Menu Close

Carbon Monoxide Poisoning Leading To Wrongful Death

The most frequent type of poisoning that results in death is carbon monoxide poisoning. Even though these deaths were allegedly “accidental,” many of the catastrophes were actually preventable.

What Is Poisoning From Carbon Monoxide?

People initially experience moderate symptoms including headaches, nausea, or dizziness when exposed to high levels of carbon monoxide gas. Since the gas has no smell, people could mistake it for the flu. Especially if their symptoms worsen and include chest pain, vomiting, and fatigue.

Hemoglobin in the blood combines with carbon monoxide gas, stopping the blood from transporting oxygen to the body. Without oxygen, people may have cardiac arrest, brain damage, neurological issues, and eventually death.

What Leads to Leaks in Carbon Monoxide Gas?

Fuels that burn incompletely or inefficiently emit carbon monoxide. A buildup of carbon monoxide gas can be brought on by coal fires, burning wood, burning oil, burning car engines, using gas generators, or burning wood in poorly ventilated areas.

However, between 2008 and 2018, the Consumer Product Safety Commission (CPSC) reported 834 fatal carbon monoxide poisonings in the United States, a some of which were brought on by:

  • Generators. The great majority of fatalities involved generators and happened during blackouts or power interruptions brought on by weather-related events.
  • Confined areas. Numerous fatalities happened in residences with living spaces that were fewer than 1,500 square feet in size and that contained a carbon monoxide-producing apparatus.
  • Overnight leakages. Undiscovered leaks have a higher chance of being fatal if they happen at night, when a victim would normally be sleeping, or if the sufferer is asleep.
  • Temporary buildings. In temporary shelters like cabins, campers, RVs, and livestock trailers where victims were trying to supply power to a non-powered structure or vehicle, poisoning was widespread.
  • Proximity to the exhaust. There was no apparent attempt to properly ventilate the generator exhaust in over 60% of recorded fatalities. When the generator was outdoors, it was frequently positioned too near windows, air conditioners, or vents, which allowed the gas to enter a room.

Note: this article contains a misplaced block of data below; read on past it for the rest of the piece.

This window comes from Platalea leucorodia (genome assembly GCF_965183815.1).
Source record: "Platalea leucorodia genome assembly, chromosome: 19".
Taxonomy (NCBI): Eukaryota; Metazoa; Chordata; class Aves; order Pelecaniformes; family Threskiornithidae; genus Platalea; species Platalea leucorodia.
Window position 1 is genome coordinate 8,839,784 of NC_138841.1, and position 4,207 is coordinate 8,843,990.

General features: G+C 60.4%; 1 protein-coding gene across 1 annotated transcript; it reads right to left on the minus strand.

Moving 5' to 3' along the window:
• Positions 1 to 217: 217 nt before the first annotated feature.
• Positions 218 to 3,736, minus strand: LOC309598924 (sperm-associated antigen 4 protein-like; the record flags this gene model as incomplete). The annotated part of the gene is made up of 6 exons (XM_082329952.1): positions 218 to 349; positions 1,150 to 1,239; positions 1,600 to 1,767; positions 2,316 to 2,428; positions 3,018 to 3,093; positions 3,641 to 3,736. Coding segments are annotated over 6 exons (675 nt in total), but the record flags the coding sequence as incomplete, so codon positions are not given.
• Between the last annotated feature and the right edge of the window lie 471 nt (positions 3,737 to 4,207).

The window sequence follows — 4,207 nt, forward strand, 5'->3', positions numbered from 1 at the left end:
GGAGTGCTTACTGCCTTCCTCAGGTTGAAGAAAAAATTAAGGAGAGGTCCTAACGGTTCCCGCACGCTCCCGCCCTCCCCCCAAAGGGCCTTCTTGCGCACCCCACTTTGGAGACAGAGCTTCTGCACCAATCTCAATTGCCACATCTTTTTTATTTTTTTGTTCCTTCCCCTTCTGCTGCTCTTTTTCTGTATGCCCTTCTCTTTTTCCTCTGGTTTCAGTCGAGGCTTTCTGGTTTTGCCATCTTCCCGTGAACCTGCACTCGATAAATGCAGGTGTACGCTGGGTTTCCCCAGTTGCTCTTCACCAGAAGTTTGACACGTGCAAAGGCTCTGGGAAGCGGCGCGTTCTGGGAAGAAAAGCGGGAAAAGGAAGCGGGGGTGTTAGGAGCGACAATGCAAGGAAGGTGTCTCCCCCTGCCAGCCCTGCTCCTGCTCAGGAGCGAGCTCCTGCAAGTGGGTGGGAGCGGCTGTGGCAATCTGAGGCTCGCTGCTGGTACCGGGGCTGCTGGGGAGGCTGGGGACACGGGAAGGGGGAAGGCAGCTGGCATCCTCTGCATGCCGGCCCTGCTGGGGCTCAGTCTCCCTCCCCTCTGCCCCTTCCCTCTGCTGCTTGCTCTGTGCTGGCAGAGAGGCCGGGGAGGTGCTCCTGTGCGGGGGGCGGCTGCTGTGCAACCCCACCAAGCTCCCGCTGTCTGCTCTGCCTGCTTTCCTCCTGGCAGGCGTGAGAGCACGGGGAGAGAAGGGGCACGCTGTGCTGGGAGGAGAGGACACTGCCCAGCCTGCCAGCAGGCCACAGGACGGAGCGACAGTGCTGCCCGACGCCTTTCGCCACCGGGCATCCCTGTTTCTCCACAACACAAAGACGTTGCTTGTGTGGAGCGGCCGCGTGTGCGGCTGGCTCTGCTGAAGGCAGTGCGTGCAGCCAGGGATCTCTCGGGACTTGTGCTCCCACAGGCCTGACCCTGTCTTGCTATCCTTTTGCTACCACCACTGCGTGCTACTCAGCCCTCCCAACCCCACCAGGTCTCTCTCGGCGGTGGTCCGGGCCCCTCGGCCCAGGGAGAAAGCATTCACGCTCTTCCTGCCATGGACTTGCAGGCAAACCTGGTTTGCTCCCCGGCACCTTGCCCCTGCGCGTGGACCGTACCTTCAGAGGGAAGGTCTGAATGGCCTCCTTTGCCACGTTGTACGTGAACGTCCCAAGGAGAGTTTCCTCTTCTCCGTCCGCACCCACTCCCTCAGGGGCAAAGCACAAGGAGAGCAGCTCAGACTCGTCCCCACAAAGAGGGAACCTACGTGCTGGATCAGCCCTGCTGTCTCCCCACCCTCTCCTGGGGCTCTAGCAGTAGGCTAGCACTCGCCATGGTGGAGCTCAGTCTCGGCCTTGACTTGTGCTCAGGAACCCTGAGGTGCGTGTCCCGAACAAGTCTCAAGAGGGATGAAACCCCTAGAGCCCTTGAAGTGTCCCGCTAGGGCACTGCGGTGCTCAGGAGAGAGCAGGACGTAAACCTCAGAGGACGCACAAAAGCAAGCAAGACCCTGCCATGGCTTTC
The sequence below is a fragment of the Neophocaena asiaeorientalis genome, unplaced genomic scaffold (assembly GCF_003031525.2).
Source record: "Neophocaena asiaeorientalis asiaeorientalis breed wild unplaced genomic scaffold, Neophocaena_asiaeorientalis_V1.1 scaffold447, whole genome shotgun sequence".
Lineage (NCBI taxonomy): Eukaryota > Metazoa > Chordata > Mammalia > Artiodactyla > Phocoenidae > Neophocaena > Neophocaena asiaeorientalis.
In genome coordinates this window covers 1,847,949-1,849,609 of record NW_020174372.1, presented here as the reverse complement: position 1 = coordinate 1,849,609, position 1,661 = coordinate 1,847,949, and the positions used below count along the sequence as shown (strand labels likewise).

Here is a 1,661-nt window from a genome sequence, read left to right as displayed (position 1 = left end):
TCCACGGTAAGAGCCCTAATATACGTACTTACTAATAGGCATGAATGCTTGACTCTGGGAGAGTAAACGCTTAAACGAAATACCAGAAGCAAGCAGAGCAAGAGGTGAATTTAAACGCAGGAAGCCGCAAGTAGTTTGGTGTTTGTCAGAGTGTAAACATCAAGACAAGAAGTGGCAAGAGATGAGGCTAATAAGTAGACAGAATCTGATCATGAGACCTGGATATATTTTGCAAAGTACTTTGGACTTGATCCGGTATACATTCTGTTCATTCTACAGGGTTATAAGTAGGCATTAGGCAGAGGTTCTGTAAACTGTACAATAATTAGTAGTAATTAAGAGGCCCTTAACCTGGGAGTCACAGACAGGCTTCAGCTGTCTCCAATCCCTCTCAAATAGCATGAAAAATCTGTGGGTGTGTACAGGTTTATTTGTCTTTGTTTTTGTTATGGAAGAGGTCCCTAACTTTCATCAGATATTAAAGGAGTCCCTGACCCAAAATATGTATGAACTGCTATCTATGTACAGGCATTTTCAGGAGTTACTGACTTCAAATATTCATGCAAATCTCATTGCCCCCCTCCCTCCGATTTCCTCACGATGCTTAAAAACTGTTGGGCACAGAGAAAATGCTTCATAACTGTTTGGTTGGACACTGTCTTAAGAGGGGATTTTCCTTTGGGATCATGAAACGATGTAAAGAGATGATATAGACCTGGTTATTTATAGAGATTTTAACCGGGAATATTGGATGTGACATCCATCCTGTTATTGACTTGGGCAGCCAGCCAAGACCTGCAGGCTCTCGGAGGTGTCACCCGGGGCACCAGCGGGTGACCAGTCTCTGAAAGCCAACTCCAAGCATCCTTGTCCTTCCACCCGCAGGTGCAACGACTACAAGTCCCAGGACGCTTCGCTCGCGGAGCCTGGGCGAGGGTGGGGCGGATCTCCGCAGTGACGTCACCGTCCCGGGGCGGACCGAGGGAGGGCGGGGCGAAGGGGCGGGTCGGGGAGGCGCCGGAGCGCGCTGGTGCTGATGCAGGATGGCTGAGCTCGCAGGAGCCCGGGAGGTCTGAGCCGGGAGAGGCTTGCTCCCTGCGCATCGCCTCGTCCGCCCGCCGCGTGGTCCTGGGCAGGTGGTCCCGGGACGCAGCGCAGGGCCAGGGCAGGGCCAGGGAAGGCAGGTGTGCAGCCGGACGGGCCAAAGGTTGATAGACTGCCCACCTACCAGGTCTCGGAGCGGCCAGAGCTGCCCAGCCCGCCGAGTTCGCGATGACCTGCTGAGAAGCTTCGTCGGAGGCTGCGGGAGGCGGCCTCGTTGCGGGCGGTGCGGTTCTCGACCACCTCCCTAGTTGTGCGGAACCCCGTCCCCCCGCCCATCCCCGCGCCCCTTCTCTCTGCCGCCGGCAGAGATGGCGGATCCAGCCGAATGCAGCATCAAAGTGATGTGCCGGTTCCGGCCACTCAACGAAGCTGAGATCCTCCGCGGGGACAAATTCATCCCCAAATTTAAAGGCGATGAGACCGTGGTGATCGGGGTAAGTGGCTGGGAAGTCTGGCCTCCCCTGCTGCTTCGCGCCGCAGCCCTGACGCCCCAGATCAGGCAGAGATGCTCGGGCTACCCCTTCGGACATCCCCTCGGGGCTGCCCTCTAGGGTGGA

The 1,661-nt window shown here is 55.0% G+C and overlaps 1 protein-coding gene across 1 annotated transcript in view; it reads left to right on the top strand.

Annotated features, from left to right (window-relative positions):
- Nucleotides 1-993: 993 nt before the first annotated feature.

Who Is Responsible for a Carbon Monoxide Poisoning-Related Wrongful Death?

You must demonstrate that someone’s activity or omission was the cause of the fatal damage. This will help to obtain financial compensation through a wrongful death claim. If you want to prove that you had a duty of care and if one could prevent the carbon monoxide exposure, you might require our assistance. The cause of your loved one’s passing might have been:

Tenant carelessness. If the relative’s landlord neglected to check that the heating, cooking, and ventilation systems were in excellent working order before renting out the property, you might have a premises liability case. If the building’s bad design made injury more likely, landlords, property management firms, and the developer might be accountable.

Household flaws. Homeowners may file claims against the architect of the residence, the remodeling firm, the business that installed the furnace, etc.

Defective appliances. It is the responsibility of the maker of consumer devices that produce carbon monoxide to make sure the appliance is well-designed and vented. In order to prevent injuries, they must also provide clear instructions on how to utilize the device.

CO alarms that aren’t working properly. Although carbon monoxide detectors are more prevalent in average homes, they are useless if they malfunction.

Autos with problems. If an exhaust pipe leak or obstruction resulted in the poisoning, automakers and mechanics may all be liable.

Contact Glendale Attorney Today

Although money cannot replace a lost loved one, KAASS LAW legal team will use all of its resources to hold those responsible accountable and obtain a settlement that enables you to go on. To learn more about your next steps and to receive a free explanation, get in touch with us right now  by calling (310) 943-1171. Visit the website for our other practices.

Leave a Reply

Call Now